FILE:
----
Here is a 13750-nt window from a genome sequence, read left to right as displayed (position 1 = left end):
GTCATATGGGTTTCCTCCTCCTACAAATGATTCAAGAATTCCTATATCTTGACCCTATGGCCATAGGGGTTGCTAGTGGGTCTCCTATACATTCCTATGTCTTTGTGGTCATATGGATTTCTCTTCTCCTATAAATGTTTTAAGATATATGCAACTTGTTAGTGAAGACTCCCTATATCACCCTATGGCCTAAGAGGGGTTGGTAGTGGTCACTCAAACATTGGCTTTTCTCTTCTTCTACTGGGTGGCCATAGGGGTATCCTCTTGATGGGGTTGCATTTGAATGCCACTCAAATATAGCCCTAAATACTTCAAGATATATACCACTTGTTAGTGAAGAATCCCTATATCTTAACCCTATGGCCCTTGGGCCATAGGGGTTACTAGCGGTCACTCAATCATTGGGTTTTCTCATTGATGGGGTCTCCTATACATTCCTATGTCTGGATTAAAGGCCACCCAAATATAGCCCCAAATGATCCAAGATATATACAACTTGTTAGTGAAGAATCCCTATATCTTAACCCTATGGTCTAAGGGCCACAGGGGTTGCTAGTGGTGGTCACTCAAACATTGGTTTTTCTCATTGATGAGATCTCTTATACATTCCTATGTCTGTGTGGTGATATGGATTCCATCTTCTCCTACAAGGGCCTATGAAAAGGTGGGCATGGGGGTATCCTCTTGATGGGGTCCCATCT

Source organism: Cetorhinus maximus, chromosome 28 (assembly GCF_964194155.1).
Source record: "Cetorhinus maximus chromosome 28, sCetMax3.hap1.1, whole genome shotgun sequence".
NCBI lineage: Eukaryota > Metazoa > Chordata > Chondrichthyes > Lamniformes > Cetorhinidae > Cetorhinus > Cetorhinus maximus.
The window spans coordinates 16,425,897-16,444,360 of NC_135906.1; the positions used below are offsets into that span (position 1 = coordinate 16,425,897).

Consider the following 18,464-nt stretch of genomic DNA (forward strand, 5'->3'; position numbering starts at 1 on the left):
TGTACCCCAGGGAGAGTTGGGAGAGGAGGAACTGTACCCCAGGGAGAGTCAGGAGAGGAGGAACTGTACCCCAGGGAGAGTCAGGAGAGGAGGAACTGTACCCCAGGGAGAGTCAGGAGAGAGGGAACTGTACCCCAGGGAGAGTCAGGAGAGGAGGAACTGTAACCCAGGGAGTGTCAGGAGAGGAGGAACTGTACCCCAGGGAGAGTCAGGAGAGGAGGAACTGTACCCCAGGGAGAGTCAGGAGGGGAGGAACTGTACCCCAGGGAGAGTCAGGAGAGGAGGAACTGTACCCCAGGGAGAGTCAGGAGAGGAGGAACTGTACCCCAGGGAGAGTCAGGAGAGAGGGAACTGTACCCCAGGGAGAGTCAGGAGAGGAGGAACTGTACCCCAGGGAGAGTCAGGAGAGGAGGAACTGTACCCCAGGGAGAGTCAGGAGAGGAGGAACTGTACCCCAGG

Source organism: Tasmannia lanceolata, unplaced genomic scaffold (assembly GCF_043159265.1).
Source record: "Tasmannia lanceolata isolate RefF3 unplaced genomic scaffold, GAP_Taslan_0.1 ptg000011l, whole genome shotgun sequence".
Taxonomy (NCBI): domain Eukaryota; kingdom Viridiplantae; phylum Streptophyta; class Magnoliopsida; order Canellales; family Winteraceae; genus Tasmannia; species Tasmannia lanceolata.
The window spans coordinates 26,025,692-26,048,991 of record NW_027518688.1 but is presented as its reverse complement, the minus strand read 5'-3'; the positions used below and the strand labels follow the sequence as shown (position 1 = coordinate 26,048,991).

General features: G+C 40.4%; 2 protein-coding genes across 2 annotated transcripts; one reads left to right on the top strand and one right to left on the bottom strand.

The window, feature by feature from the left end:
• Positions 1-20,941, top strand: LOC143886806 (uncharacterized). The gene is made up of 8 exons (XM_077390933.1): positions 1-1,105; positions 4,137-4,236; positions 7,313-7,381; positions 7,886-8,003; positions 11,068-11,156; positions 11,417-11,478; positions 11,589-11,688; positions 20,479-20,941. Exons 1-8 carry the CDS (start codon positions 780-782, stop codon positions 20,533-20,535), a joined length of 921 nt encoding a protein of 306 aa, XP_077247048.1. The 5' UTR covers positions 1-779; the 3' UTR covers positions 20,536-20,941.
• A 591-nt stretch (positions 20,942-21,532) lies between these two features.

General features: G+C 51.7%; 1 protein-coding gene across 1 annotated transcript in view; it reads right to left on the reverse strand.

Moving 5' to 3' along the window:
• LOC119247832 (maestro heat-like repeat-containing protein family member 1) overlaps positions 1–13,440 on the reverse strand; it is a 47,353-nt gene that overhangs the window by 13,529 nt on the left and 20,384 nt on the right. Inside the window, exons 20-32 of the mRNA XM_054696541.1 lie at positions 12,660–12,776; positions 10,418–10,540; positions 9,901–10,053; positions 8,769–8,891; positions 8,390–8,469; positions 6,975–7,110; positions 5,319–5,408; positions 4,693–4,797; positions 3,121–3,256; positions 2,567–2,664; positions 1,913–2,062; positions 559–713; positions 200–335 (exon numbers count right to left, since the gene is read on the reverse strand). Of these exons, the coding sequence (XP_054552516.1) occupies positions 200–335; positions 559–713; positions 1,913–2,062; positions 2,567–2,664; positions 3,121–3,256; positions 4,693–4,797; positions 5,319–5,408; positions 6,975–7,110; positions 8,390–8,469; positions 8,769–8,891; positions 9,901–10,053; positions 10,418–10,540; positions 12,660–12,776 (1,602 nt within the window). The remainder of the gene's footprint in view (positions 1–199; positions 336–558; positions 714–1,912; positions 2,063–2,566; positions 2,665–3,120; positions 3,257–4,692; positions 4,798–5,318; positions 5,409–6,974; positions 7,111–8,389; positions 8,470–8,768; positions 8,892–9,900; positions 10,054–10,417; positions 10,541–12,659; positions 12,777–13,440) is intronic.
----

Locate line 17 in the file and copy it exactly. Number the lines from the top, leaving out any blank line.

General features: G+C 51.7%; 1 protein-coding gene across 1 annotated transcript in view; it reads right to left on the reverse strand.